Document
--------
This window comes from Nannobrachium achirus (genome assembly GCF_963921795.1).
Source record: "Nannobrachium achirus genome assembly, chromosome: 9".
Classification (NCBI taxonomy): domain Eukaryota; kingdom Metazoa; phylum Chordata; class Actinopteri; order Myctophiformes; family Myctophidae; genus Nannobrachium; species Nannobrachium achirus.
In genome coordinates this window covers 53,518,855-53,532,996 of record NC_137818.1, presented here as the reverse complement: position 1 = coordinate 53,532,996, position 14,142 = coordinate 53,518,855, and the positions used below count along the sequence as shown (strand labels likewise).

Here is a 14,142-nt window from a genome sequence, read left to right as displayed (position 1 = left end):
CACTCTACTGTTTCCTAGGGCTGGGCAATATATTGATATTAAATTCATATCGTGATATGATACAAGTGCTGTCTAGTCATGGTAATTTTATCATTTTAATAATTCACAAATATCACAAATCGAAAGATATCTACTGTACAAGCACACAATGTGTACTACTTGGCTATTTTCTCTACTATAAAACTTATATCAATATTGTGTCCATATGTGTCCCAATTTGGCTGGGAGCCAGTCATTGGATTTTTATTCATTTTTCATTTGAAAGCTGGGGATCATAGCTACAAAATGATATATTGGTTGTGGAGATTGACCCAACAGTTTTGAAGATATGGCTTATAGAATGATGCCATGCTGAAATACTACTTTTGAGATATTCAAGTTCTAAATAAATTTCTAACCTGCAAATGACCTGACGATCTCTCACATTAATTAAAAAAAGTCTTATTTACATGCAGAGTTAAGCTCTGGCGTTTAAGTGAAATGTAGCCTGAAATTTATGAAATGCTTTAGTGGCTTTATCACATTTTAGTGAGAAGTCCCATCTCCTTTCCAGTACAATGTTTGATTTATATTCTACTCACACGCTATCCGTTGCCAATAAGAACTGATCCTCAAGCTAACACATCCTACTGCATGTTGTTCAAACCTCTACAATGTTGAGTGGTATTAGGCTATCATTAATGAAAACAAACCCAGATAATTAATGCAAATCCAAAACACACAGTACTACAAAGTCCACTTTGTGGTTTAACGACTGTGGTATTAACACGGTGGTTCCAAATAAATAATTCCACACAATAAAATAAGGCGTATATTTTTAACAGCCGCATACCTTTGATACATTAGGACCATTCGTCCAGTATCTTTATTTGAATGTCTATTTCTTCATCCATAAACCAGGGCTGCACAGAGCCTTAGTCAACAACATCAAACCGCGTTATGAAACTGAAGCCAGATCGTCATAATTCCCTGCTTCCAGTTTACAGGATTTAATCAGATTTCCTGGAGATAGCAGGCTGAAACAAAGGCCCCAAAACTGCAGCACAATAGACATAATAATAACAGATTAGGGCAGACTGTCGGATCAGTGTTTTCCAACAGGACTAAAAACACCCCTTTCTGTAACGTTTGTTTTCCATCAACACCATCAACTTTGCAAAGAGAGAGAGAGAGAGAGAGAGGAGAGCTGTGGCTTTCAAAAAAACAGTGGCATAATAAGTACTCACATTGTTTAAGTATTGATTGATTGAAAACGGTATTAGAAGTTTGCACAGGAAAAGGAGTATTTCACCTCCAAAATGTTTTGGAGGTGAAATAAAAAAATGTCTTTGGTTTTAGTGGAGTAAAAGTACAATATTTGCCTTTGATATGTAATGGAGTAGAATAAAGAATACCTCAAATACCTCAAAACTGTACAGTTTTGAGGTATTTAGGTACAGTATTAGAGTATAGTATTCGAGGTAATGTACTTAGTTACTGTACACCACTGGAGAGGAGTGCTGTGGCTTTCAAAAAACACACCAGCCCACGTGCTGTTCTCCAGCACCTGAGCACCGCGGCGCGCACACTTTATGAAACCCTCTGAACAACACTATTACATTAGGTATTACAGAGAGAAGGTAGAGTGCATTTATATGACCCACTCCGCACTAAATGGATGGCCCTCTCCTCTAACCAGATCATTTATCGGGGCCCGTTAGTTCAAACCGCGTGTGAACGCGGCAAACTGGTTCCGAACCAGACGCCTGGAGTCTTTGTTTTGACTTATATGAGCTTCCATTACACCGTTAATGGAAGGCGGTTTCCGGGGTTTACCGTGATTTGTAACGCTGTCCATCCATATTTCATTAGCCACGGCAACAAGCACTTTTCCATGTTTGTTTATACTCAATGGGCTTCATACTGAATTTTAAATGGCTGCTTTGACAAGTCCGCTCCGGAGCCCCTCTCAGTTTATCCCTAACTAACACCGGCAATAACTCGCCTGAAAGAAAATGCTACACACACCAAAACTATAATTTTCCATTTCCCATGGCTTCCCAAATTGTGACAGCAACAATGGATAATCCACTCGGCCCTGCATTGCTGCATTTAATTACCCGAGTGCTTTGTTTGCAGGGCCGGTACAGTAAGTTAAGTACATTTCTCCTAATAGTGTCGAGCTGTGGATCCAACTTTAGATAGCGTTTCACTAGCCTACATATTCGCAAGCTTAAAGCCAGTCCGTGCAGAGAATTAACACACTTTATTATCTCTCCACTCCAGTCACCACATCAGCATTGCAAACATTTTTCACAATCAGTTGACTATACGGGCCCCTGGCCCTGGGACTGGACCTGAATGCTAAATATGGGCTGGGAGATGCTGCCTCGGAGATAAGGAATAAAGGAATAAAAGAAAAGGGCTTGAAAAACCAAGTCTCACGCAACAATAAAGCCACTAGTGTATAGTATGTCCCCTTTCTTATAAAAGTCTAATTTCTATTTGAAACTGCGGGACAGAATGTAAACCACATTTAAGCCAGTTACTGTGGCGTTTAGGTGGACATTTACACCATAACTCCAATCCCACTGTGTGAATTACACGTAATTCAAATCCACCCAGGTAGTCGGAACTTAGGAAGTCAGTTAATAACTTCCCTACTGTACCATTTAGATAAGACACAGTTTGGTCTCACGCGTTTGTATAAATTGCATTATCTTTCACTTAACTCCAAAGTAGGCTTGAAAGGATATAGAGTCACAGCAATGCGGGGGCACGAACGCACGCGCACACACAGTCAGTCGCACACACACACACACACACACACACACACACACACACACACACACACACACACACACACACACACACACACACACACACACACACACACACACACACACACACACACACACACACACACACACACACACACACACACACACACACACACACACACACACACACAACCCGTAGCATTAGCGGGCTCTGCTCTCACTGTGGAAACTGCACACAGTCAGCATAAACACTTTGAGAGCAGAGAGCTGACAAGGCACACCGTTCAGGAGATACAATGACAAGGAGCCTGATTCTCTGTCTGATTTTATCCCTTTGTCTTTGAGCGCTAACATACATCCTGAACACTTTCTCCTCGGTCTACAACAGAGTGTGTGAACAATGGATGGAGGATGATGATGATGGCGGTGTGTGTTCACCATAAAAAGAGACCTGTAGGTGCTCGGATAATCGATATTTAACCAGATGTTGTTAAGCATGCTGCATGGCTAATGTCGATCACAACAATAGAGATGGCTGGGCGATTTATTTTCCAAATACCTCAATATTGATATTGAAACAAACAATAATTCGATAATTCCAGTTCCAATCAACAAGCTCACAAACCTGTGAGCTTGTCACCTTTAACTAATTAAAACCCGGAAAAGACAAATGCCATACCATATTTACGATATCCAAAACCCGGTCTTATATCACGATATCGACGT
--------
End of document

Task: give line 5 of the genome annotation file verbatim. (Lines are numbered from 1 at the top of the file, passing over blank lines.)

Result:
Here is a 14,142-nt window from a genome sequence, read left to right as displayed (position 1 = left end):